The Education (Non-religious Philosophical Convictions) Bill [HL] would provide for the RE curriculum in schools in England to be inclusive of non-religious philosophical convictions. It would do so by amending the statutory framework for RE in England as set out in the Education Act 1996, the School Standards and Framework Act 1998 and the Education Act 2002.

The bill would require every maintained school in England, except for voluntary aided schools with a religious character, to make provision for ‘religion and worldviews education‘ for all registered pupils. This would be in place of the current requirement for such schools to make provision for RE alone. It would also impose a duty on local authorities, governing bodies and head teachers of maintained schools in England to “secure due provision of religion and worldviews education” in place of RE alone. This would not apply to voluntary aided schools with a religious character, but such schools would have to offer religion and worldviews education to pupils excused from receiving RE taught in accordance with a particular religion or denomination. In support of these changes, the bill would require that representatives of non-religious worldviews, such as humanism, be included on the bodies that agree local RE syllabuses used by schools. It would also require academies and free schools to follow such syllabuses.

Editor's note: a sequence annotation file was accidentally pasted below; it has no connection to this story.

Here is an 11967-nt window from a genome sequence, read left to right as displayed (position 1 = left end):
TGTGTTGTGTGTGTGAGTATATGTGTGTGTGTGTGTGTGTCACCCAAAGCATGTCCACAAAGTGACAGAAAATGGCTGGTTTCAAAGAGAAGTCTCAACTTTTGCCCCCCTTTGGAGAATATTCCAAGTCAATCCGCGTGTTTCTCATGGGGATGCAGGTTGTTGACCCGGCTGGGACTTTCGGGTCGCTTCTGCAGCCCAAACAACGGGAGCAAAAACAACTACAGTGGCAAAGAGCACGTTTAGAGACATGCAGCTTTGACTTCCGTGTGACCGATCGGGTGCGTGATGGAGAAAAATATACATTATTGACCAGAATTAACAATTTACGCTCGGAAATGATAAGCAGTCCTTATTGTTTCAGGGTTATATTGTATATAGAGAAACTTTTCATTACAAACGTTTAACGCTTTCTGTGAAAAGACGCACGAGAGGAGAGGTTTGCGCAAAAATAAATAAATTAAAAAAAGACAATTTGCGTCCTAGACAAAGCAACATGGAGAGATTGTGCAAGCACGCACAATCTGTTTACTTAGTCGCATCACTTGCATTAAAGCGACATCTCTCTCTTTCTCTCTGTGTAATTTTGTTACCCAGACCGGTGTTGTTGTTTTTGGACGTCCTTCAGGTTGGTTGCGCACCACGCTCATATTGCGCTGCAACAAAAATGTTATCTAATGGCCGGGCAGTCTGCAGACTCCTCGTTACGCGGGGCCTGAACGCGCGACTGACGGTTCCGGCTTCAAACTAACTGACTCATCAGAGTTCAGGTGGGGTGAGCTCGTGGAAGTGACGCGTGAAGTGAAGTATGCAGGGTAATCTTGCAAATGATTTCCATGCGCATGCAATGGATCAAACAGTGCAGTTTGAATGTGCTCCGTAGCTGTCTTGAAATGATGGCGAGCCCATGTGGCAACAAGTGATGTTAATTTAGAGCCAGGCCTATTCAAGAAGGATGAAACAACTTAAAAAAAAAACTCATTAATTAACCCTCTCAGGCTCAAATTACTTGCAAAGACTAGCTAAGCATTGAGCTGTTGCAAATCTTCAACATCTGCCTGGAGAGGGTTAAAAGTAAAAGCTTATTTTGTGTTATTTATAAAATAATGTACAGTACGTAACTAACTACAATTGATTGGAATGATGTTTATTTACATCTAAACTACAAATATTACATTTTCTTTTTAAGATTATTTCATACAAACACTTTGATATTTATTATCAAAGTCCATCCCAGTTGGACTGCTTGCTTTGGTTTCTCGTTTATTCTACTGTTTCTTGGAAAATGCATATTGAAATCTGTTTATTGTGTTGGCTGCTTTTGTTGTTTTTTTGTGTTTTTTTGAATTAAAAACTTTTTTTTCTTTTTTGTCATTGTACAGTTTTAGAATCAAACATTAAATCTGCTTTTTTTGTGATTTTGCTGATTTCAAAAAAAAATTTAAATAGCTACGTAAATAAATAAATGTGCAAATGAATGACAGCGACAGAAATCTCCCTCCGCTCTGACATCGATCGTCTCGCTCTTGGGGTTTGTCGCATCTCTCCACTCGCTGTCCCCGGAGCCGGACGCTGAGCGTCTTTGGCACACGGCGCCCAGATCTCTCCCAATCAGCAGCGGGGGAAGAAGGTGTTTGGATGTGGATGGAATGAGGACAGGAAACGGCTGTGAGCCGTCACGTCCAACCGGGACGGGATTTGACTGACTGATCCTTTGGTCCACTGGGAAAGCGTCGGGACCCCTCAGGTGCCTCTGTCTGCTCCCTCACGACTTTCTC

Similar changes have already been legislated for in Wales, following the Curriculum and Assessment (Wales) Act 2021 having received royal assent. The act provides for a requirement for schools in Wales to teach non-religious worldviews such as humanism alongside religions, and to rename RE to ‘Religion, values and ethics’ (RVE).

In 2018, the government said that it was not convinced of the need to “radically” reform RE in England. It argued that the “potential scope of what could be considered a worldview” was very wide, and that “agreeing precisely what should be taught” as part of a national entitlement to worldviews education would be “fraught with difficulty”. Citing the suggestion in an independent commission’s report that existentialism and Confucianism could also be considered worldviews within the scope of any change, in addition to humanism, the government argued there was a “risk that religious education is diluted in an attempt to embrace many other strands of thinking”.

More recently, in July 2022 the government rejected an amendment to the Schools Bill [HL] that would have replaced RE in academies without a religious character in England with religion and worldviews education.


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